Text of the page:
The best way to enjoy the summer is to spend a lazy day at a lovely pool. With summer quickly approaching, you’ve undoubtedly packed your beach bag with new swimwear, a towel, and clarifying shampoo. However, before you go in, you should spend some time preparing your skin.
While chlorine’s severe effects on the hair (and its terrible habit of turning your hair green) receive all the press, pool chemicals can be just as harsh on your skin if you’re not careful.
Here’s how you need to take care of your skin before and after a swim.
I’m sure you didn’t realize swimmers are at a higher risk because of the dryness and protein degradation we experience. Every morning or before swimming, a little SPF or pre-swimming lotion will go a long way. It forms a protective layer on your skin that blocks chlorine while also allowing your skin to retain a reasonable quantity of moisture.
This is more significant than you might think because chlorine can settle into your skin if you don’t have a consistent skincare routine. This can also lead to rashes, acne, and premature ageing in swimmers.
There is no time to waste in this situation. When it comes to your skin’s health, it’s crucial to shower or rinse off as quickly as possible after swimming.
Also, if you’re thinking about taking a hot, steamy shower, reconsider. Warm water will open your pores just fine without hurting your skin, as enticing as a hot shower seems (who doesn’t love a hot shower?). If you change the water to a cooler temperature when you’re done, your pores will tighten up again, letting the moisture stay in.
Chlorine damages swimsuit fabrics more than both fresh and saltwater. It is obvious that wearing the same, chlorine-filled suit every day without washing can cause vivid colours to fade over time, but it is also unhealthy for your skin.
If you really want to go the extra mile and take good care of your suits and skin, adding a couple of tablespoons of vinegar to your wash will assist to neutralize chlorine and avoid discolouration. Also, the scent of chlorine that individuals emit when you walk past them may be less noticeable as a result of this, which is always a plus.
Not only will wearing a cap make the pool cleaner and more enjoyable to swim in, but it will also help keep the fresh water in your hair and the chlorinated or saltwater out!
After you’ve finished swimming, give your hair and body a good rinse with fresh water. If you wait too long to rinse the pool water out of your hair and skin, the chlorine or salt will evaporate, leaving you with a dry and irritated feeling.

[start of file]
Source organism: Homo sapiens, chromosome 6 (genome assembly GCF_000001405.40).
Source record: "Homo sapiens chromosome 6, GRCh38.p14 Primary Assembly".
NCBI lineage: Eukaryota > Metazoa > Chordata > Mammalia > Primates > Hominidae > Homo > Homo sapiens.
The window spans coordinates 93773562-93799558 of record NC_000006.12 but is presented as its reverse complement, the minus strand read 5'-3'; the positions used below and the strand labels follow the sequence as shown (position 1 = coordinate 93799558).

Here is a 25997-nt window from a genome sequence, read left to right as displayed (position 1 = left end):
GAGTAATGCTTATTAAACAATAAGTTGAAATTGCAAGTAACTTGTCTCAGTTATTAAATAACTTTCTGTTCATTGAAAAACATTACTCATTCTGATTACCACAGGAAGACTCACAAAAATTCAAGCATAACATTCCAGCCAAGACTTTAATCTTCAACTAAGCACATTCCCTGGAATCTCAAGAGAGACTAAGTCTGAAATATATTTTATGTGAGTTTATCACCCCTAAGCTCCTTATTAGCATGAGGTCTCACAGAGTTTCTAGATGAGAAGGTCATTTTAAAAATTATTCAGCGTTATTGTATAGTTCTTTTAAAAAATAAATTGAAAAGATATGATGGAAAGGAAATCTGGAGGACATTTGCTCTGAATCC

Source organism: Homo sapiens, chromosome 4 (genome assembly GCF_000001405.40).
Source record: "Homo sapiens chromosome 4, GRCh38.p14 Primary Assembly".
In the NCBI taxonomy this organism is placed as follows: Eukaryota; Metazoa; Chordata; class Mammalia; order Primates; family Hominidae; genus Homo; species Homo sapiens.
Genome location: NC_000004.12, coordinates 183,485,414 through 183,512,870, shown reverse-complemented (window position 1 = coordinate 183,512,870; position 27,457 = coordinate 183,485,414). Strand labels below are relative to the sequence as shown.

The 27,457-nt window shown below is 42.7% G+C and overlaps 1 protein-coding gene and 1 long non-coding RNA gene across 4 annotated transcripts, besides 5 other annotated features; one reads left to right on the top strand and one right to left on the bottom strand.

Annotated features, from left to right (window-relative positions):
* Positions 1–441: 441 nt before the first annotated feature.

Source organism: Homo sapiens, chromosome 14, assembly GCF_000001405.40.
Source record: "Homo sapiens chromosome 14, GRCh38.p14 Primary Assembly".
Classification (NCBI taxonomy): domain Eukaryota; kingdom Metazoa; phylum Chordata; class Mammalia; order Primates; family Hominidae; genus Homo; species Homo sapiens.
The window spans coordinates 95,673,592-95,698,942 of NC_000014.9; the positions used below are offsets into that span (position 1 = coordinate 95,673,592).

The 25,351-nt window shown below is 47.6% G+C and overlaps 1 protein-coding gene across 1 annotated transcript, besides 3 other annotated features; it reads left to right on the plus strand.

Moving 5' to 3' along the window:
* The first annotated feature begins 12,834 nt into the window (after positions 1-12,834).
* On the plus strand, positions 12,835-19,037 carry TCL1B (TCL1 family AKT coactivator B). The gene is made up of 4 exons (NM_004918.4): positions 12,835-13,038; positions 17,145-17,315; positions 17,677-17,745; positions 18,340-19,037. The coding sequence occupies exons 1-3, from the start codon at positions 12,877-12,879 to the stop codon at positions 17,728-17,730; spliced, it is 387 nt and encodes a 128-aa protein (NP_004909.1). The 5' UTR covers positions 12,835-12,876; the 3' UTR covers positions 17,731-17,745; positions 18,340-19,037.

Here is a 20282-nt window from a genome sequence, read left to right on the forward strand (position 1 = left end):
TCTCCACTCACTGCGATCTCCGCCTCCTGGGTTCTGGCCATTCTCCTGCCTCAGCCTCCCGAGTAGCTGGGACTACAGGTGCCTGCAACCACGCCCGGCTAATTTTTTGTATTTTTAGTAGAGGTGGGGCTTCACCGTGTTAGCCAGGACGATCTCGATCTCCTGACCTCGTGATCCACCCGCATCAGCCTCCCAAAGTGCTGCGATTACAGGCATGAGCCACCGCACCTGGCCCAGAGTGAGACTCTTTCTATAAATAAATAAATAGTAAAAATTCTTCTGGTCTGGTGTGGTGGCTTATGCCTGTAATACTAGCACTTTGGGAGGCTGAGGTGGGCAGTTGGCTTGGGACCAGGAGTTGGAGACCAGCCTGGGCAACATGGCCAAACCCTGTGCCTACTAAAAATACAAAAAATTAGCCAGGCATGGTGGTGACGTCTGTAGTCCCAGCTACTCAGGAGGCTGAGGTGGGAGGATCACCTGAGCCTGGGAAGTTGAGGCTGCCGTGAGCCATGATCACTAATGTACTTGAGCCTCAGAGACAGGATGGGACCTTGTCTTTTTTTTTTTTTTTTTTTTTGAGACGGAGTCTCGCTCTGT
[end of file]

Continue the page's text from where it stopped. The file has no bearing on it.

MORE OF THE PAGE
There are special shampoos and body washes, such as Triswim, that can assist remove the chlorine and salt from your skin and hair after you’ve rinsed. Applying a thick leave-in conditioner or oil, such as coconut oil, to your hair and lotion to your skin after showering will help keep your natural oils in check.
You might be tempted to just lie on your blanket and let the sun dry you off after a refreshing swim. Experts warn that this isn’t the best idea.
The popular belief is that air-drying is excellent for your skin, however, this is just not true. Air-drying causes the skin to become drier. They suggest cleaning with clean water (as described above) and then drying with a cotton towel. After that, it’s time to resume your sunbathing—after, of course, applying extra SPF.
You can apply all the lotion you want, but it won’t make your skin hydrated from the inside out. If we don’t hydrate enough as swimmers, our skin will absorb the pool water every day due to a lack of moisture in our skin.
Aside from regulating body temperature, keeping joints lubricated, preventing infections, and improving sleep quality, cognition, and mood, being hydrated is the best thing you can do for your skin and overall health.
Conditioner and lotion should not be reserved on days when you go swimming. It will go a long way toward preventing straw-like hair and dry, cracked, and itchy skin from the pool if you use them on a weekly basis to preserve healthy skin and hair.
Constant exposure to chlorine affects the healthy top layer of your natural nails, making them brittle. Resist using acetone nail enamel removers too frequently if you want to pay special attention to your nails. Massage your cuticles with ordinary olive oil or cuticle oil every night, and protect them with a hydrating base coat before a manicure.
You might be hesitant, yet it has been demonstrated to work and makes perfect sense. Any herbal tea with a high level of antioxidants will be beneficial to you and your skin. It helps to relieve the stress of oxidative damage to your skin while also providing antioxidants.
Free radicals injure your skin, whereas antioxidants counteract them. Green tea, in case you were waiting for my view, never disappoints. Red fruit herbal tea and matcha tea, on the other hand, are also excellent choices for antioxidants and other health advantages.
Summers are made for lounging by the pool, whether it’s to get a tan or to stay cool and swim. Swimming is also a great summer sport and a great way to get some fitness.
So we won’t stop you from stepping out and making the most of the season by doing what you enjoy. We’re sure these tips will help you keep your skin and hair safe from the harmful effects of chlorine.
You can keep coming back to this guide for more help in the future.